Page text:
Massive deluge ‘kick in teeth ‘ at start of year – Hamish MacLean:
The deluge that drowned crops, dug up roads, and overwhelmed water supplies in Otago to start the year was a “real kick in the teeth” for many.
In some places, localised downpours dumped up to a third of the annual average rainfall for an area on to land and into rivers that could not cope.
And while a cleanup that could take weeks or months was under way yesterday, the region’s mayors said Otago had weathered another major storm.
Central Otago Mayor Tim Cadogan said things were slowly returning to normal yesterday but roads remained closed, bridges were damaged, and three towns were on boil-water notices. . .
Banks are accused of discriminating against rural customers by phasing out cheques before the broadband rollout to farms is complete. A Rural Women survey shows one in four families have little or no bank or ATM access, and many still have no internet – but the banks are ripping up their cheques.
Farmers and rural households are being told to switch to internet banking when banks stop accepting cheques this year. Yet thousands still have no access to broadband. Go figure.
In August 2020, Rural Women NZ sent out a survey to members, a survey which garnered the highest response rate that government relations manager Angela McLeod can remember over the two years she’s been in the job.
Her members weren’t getting hot under the collar about health or education, agriculture or the environment. It wasn’t even a survey about firearms – although that survey got the second highest response rate. . .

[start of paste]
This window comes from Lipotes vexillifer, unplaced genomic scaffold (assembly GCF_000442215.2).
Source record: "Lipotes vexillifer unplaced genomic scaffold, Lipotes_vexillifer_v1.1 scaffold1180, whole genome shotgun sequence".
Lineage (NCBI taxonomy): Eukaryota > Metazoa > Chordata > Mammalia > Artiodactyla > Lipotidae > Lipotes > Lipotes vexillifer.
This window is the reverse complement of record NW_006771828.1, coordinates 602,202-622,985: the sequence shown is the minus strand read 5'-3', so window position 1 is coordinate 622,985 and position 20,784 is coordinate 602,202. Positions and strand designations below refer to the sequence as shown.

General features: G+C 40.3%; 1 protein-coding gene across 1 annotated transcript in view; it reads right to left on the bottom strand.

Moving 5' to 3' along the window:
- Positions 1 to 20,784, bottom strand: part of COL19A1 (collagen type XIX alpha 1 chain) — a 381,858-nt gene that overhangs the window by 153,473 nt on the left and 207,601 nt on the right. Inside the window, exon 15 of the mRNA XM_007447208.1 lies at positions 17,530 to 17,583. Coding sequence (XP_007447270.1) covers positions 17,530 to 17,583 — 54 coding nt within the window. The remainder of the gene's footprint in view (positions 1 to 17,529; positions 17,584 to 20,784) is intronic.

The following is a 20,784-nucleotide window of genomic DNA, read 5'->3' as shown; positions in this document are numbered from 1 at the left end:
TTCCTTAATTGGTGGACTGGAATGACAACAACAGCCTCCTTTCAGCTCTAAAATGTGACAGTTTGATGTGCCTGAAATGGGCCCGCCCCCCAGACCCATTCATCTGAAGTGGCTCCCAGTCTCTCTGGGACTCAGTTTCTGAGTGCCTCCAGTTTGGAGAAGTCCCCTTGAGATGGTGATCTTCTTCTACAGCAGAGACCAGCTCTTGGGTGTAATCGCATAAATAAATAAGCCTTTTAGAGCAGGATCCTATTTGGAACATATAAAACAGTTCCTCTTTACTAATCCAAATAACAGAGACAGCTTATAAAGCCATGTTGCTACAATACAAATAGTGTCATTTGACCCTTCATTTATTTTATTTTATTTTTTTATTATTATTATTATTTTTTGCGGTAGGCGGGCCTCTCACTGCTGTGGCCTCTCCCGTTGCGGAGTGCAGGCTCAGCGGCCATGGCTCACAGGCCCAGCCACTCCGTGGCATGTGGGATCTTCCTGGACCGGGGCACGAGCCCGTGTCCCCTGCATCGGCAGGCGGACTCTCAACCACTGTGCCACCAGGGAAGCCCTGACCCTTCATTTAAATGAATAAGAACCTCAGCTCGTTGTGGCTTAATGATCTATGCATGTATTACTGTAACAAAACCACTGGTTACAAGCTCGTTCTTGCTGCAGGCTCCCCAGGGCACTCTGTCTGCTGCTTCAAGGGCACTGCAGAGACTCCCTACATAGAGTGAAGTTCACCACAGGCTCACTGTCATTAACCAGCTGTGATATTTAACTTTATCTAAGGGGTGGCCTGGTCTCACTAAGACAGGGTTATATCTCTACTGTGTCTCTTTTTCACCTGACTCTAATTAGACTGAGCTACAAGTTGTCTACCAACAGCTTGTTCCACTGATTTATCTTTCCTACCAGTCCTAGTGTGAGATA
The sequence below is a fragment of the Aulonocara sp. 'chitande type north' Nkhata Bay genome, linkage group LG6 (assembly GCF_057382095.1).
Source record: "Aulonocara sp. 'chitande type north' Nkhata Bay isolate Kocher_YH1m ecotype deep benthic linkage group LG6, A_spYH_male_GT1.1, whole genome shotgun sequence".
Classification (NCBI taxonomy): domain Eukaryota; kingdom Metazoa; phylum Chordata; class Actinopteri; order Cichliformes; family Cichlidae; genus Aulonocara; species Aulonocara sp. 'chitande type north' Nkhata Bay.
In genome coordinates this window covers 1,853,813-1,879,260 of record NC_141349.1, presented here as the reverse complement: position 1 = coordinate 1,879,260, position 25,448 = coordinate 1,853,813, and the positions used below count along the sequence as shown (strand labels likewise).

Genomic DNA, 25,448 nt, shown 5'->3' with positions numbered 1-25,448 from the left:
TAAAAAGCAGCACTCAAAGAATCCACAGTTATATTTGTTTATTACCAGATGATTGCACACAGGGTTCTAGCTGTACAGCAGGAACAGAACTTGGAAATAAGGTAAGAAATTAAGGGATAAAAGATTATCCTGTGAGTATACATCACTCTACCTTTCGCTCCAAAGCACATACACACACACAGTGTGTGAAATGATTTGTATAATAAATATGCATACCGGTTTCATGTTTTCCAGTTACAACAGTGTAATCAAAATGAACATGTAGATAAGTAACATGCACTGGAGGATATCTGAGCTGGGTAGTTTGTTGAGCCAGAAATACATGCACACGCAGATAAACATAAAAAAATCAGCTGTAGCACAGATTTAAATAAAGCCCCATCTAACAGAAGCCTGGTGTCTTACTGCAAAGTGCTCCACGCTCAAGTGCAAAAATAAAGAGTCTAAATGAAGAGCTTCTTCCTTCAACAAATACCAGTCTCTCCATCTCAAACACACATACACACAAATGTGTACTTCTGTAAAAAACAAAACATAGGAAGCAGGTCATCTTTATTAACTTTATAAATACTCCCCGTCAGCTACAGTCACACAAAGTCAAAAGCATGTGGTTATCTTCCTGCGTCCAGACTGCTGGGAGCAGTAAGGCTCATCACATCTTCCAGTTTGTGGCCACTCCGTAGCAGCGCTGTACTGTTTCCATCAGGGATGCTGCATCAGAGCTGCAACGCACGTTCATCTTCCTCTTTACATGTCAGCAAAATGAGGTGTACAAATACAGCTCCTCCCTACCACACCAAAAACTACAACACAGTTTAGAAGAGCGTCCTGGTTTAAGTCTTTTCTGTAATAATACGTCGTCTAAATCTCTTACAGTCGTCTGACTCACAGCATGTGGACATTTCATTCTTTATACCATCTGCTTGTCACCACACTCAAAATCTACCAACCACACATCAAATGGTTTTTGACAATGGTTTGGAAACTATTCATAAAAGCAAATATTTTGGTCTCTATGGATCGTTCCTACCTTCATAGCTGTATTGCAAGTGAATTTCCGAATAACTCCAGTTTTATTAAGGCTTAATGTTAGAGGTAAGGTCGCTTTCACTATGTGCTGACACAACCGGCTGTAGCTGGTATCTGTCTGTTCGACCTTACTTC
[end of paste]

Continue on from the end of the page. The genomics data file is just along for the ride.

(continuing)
How the Canes make hay while the sun shines – The Country:
Malcolm Cane has always preferred to do it himself, from silage and haymaking to drilling and cultivating.
Looking back over 30 years of deer-farming, it’s probably been a big part of his success.
Cane and his wife Kathy farm 390ha at Reporoa, of which 146ha is leased to a dairy farmer.
The Canes run about 1000 stags and 500 hinds, plus about 500 mixed-sex weaners at any one time. . .
Detectors help bat walks work – Richard Davison:
Visitors to the Catlins have a chance to catch one of the area’s more elusive residents on the wing this summer.
Owaka couple Annette and Murray Patterson are leading a pair of New Zealand long-tailed bat detection walks during the holidays, under the twin banners of South Otago Forest and Bird, and the Catlins Bats on the Map project.
The first, successful, outing took place on December 29, and aspiring chiropterologists (bat scientists) could sign up for the second, at Tawanui, on Saturday, January 16, Mrs Patterson said.
The walks form part of an ongoing study programme led by self-described “bat lady” Catriona Gower, which has identified key Catlins locations for the critically endangered native mammal species. . .
People are seasonal too – Stephen Barnard:
Over the festive period a number of city folk will have packed the car and travelled into the regions to catch up with their farming relatives.
If they completed the same trip last year they might have noticed changes in the countryside on their way. Hopefully greener pasture, fuller dams and fatter livestock.
Once arrived they might have been greeted by a swarm of flies, a pack of farm dogs making an eager inspection, and by talk of the weather, the harvest and the market.
Depending on the farm, they’ll have witnessed a flurry of activity as crops were harvested, or else not much at all as their family members took a well-earned break. . .
Wales could put forward positive credentials as the world’s most sustainable place to produce red meat as climate change is set to dominate 2021, according to an industry figure.
In his New Year’s Day message, Hybu Cig Cymru – Meat Promotion Wales (HCC) chairman Kevin Roberts painted an up-beat picture of the long-term future of Welsh red meat.
Mr Roberts’s reminded the food and farming industry that Welsh beef and lamb were strong brands that consumers could trust in uncertain times.
He pointed out that UK retail sales of lamb and beef had risen in 2020 as consumers supported domestic farmers, that European importers had stuck with Welsh meat through the worst of Brexit uncertainty, and that long-term work to develop new markets was paying off. . .